I never expected a quick coffee date would turn into a deep discussion about FREEDOM vs. STABILITY.
But as we sat around the coffee shop table – me with two of my Chinese friends – that’s exactly what happened.
These two friends, Ella and Lin, are in their 20’s, part of China’s emerging generation. Me, I’m in my 50’s and American. What could we possibly have in common?
Turns out, a lot. We all love languages. In fact, they are doing the same master’s degree program I did a couple decades ago – pre-kids – in a different language. They are honing their skills at translation (written) and interpretation (oral) between Chinese and English.
My husband and I hosted these two young women (plus two others) for a short time when they arrived in our city, until they could get their feet firmly planted on the ground and find longer-term housing. That experience alone meant we could keep in contact, should we so choose.
Our family spent a year living in China, so I have some idea of what life at home for them is like. I have also traveled for extended periods two other times. So China is not completely unfamiliar turf.
But I also think all three of us have a common heart for good, caring for others, wanting to contribute to our world in positive ways. Though in many ways I am like their mom or mentor, I still view our relationship from the perspective of friend. This is probably the natural tendency I have, as an American, to equalize.
Traditionally, they would not equalize. They would honor and revere my age. I would have status just for being older than them. But I’m finding in the younger generations (worldwide), although this reverence still exists, it is significantly less pronounced.
The Conversation that Got Me Thinking
Ella, Lin and I caught up on things. It had been awhile since we last met. They are both in their last semester of a very demanding graduate program. And I, well, keep quite busy with two jobs. So this time was a treasure.
We sipped our tea and coffee and each stole pieces of a singular chocolate almond cookie in the middle of the table.
I found out more about their future plans. Ella has received some job inquiries both from China and Stateside. She’s currently considering which ones are best. She knows if she remains in the U.S. the challenges to extend her stay beyond her single OPT (Optional Practical Training) year will be formidable. But not impossible. This gal – 24, polished, pragmatic and talented – has a lot to offer the right company or organization.
Lin, however, is committed to returning to China. “I’ll look for jobs after I finish my program, when I return. There’s just too many other things to focus on now.”
So I ventured to ask the question, “How can we best keep in touch?” I know I cannot use Facebook nor WhatsApp, which I use with many friends in other Asian and European countries.
“Can you get the emails I send from my Gmail accounts?” I asked.
“Yes, sometimes we can. But not always. Sometimes they are blocked even before they arrive,” Lin answered.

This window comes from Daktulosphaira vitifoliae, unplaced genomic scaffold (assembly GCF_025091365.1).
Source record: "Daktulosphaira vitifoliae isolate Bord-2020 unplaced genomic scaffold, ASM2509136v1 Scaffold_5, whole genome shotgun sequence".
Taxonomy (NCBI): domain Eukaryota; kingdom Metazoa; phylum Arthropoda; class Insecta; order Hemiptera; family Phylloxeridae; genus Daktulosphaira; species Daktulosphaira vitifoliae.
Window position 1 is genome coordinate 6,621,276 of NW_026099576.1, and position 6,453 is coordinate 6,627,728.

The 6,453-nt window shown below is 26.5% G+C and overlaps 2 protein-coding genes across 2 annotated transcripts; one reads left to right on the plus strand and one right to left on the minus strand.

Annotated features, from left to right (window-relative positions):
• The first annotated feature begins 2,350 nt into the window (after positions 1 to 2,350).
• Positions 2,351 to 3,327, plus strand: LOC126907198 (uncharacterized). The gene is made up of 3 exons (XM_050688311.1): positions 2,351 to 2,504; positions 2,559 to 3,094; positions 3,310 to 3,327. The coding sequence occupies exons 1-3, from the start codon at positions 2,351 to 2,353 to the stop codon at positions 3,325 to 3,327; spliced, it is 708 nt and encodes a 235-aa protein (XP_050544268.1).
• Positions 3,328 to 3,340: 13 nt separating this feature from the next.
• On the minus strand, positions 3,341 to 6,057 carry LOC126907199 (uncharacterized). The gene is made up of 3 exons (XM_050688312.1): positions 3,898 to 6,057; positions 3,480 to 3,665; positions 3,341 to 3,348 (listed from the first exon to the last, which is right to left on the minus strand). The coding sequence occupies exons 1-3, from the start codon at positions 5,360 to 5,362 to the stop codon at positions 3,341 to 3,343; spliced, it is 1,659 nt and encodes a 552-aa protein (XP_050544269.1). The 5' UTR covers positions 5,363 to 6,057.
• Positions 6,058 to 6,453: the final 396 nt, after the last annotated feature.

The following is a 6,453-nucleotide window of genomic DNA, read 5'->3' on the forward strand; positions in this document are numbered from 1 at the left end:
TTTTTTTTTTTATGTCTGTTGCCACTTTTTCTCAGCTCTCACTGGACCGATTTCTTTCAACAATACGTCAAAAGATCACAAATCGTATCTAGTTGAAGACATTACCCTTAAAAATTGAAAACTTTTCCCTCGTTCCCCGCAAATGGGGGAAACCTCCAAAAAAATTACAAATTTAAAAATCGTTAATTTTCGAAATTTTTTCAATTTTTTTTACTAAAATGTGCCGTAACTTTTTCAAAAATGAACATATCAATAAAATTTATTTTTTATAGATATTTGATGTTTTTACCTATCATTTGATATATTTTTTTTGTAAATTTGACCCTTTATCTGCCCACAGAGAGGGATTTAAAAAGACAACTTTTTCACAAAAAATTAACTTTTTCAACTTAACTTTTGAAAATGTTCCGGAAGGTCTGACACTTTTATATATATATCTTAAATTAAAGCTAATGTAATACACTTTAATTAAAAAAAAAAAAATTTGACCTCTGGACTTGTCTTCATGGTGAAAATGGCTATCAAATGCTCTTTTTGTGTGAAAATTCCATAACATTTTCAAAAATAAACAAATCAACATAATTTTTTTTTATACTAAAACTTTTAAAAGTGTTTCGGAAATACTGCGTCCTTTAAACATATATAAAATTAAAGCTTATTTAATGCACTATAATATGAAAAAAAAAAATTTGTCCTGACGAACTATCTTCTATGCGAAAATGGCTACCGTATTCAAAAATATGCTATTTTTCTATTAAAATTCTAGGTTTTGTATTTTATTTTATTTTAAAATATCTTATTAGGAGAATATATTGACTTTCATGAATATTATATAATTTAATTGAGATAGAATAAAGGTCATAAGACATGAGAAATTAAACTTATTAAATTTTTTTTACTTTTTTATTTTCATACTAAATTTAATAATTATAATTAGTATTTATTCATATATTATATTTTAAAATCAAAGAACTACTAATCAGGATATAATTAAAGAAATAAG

I knew it was bad, but I didn’t realize I could be so thoroughly blocked. Although Chinese friends (former students of mine and so many others) have encouraged me to go on WeChat, I’ve been reticent because of how little I’d understand on there. Although I have a familiarity with Chinese characters, it remains limited. I feel as if I’d be overwhelmed.
And Then, I Dropped the Big Question
I then ventured, “Does that bother you? It seems as if the Chinese government is creating a massive bubble around the Chinese people.” [I’ve personally experienced it while living in China, but I also know it’s gotten much more intense since Xi came to power in 2012.]
Lin responded, “Most people feel that if their lives are going reasonably well, what they read and learn inside China is enough. They do not need to know more.”
Of course, this kind of shocked me and my curious mind, even though I had suspected it to be true. I want to know so much more than I’m reading/listening to/watching in America.
Then I took a big leap. “If you can, would you comment on the recent decision to eliminate term limits for Xi Jinping’s ruling in China? Can you?”
Ella responded this time. “Yes, I think it may have some problems long term. But now? Xi is doing many things people like. He is reducing corruption. He is working to eliminate poverty. Maybe you’ve heard of Xi's Toilet Initiative? I think he really wants to raise the standard of living for all Chinese. And for that reason, we support him in power. For now.”
Lin echoed and reinforced what Ella said.
Here’s the Crux – The Heart of the Issue
Then Ella continued.
“But you know, it really is like two sides of one coin, this FREEDOM vs. STABILITY thing. It may be impossible to have both. Too much freedom produces instability, I think.”
True, I agreed. With more freedom emerges more of both good and bad. There’s more space for both to operate. In the end, which one wins depends upon a number of conditions. And, of course, what one group may see as inherently “good,” another may view as “bad.”
Long after we said our goodbyes, I thought about this question: Must these two – FREEDOM vs. STABILITY – be mutually exclusive? Are they always at odds?
How might be it possible to improve both the FREEDOM and STABILITY in a society? Share your thoughts here.